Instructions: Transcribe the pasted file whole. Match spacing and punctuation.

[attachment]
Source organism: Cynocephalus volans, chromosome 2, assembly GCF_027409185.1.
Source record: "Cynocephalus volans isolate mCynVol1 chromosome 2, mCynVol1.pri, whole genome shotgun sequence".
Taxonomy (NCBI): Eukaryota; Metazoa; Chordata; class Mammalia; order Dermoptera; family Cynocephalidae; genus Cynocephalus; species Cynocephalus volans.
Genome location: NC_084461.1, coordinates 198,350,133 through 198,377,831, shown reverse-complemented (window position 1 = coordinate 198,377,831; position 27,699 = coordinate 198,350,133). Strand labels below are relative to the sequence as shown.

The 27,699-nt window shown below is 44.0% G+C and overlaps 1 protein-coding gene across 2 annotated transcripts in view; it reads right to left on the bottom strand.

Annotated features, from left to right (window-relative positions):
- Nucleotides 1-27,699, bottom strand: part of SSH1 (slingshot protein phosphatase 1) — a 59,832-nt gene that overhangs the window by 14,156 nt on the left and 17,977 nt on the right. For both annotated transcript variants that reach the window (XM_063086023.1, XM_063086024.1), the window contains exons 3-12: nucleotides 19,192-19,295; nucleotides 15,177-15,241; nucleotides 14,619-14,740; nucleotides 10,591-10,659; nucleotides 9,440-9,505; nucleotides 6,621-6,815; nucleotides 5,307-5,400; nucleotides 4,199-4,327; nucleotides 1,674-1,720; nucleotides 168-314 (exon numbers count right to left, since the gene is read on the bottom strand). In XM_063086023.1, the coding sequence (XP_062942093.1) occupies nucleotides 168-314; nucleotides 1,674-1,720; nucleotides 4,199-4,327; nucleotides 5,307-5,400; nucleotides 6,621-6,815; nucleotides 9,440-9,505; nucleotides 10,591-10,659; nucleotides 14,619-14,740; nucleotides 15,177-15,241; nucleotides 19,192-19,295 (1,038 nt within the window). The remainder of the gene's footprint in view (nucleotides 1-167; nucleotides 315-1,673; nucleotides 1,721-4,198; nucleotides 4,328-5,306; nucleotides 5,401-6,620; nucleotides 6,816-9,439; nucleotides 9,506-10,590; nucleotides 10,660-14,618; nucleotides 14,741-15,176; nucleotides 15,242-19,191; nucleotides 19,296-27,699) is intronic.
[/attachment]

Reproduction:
Source organism: Cynocephalus volans, chromosome 2, assembly GCF_027409185.1.
Source record: "Cynocephalus volans isolate mCynVol1 chromosome 2, mCynVol1.pri, whole genome shotgun sequence".
Taxonomy (NCBI): Eukaryota; Metazoa; Chordata; class Mammalia; order Dermoptera; family Cynocephalidae; genus Cynocephalus; species Cynocephalus volans.
Genome location: NC_084461.1, coordinates 198,350,133 through 198,377,831, shown reverse-complemented (window position 1 = coordinate 198,377,831; position 27,699 = coordinate 198,350,133). Strand labels below are relative to the sequence as shown.

The 27,699-nt window shown below is 44.0% G+C and overlaps 1 protein-coding gene across 2 annotated transcripts in view; it reads right to left on the bottom strand.

Annotated features, from left to right (window-relative positions):
- Nucleotides 1-27,699, bottom strand: part of SSH1 (slingshot protein phosphatase 1) — a 59,832-nt gene that overhangs the window by 14,156 nt on the left and 17,977 nt on the right. For both annotated transcript variants that reach the window (XM_063086023.1, XM_063086024.1), the window contains exons 3-12: nucleotides 19,192-19,295; nucleotides 15,177-15,241; nucleotides 14,619-14,740; nucleotides 10,591-10,659; nucleotides 9,440-9,505; nucleotides 6,621-6,815; nucleotides 5,307-5,400; nucleotides 4,199-4,327; nucleotides 1,674-1,720; nucleotides 168-314 (exon numbers count right to left, since the gene is read on the bottom strand). In XM_063086023.1, the coding sequence (XP_062942093.1) occupies nucleotides 168-314; nucleotides 1,674-1,720; nucleotides 4,199-4,327; nucleotides 5,307-5,400; nucleotides 6,621-6,815; nucleotides 9,440-9,505; nucleotides 10,591-10,659; nucleotides 14,619-14,740; nucleotides 15,177-15,241; nucleotides 19,192-19,295 (1,038 nt within the window). The remainder of the gene's footprint in view (nucleotides 1-167; nucleotides 315-1,673; nucleotides 1,721-4,198; nucleotides 4,328-5,306; nucleotides 5,401-6,620; nucleotides 6,816-9,439; nucleotides 9,506-10,590; nucleotides 10,660-14,618; nucleotides 14,741-15,176; nucleotides 15,242-19,191; nucleotides 19,296-27,699) is intronic.